AustLit logo
Retelling Rapunzel single work   essay  
Issue Details: First known date: 2018... 2018 Retelling Rapunzel
The material on this page is available to AustLit subscribers. If you are a subscriber or are from a subscribing organisation, please log in to gain full access. To explore options for subscribing to this unique teaching, research, and publishing resource for Australian culture and storytelling, please contact us or find out more.

AbstractHistoryArchive Description

'This article explores Australian author Kate Forsyth’s obsession with ‘Rapunzel’, from the time she first read the fairy tale as a child in hospital through to her doctoral research into the history of the ‘Maiden in the Tower’ and her creative responses to the story as expressed in her novel Bitter greens and her poem ‘In the tower’.'  (Publication abstract)

Publication Details of Only Known VersionEarliest 2 Known Versions of

  • Appears in:
    y separately published work icon TEXT Special Issue Website Series Into the Bush : Australasian Fairy Tales no. 43 2018 12939535 2018 periodical issue

    'At the turn of the last century, writers like Atha Westbury and Hume Cook were asking whether Australia had its own fairies, its own fairy tale lore. They attempted to fill the perceived lack of traditional fairy-tale narratives with their own published works of fairy tale. The titles authors chose for their collections – for instance, Olga Ernst’s Fairy tales from the land of the wattle and Annette Kellermann’s Fairy tales of the south seas and other stories – often revealed an overt wish to build a fairy-tale tradition that was distinctly and uniquely Australian. While some of these tales simply relocated existing European tales to the Australian context, most used classic fairy-tale tropes and themes to create new adventures. Other writers and collectors, like K Langloh-Parker, Sister Agnes and Andrew Lang, sought to present Indigenous tales as examples of local folk and fairy tales – a project of flawed good intentions grounded in colonial appropriation. These early Australian publications are largely forgotten and, in many ways, the erasure or forgetting of narratives that were often infused with colonial attitudes to gender, class, race, is far from regrettable. And yet there was a burgeoning local tradition of magical storytelling spearheaded by the delicate fairies of Ida Rentoul Outhwaite’s brush and the gumnut babies of May Gibbs that celebrated the Australian environment, its flora and fauna, populating and decorating new tales for the nation’s children.' (Rebecca-Anne Do Rozario, Nike Sulway and Belinda Calderone : Introduction)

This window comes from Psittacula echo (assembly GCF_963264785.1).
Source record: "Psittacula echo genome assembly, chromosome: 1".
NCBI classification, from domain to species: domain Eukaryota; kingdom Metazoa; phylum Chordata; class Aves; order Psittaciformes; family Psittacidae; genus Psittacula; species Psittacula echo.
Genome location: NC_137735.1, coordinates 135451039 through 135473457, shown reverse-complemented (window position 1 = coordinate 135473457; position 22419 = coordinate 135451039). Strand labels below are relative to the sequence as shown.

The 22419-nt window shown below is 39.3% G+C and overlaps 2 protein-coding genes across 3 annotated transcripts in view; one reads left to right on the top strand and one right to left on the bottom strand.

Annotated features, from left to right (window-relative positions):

Last amended 22 Feb 2018 08:50:58 Retelling Rapunzelsmall AustLit logo TEXT Special Issue Website Series
    Powered by Trove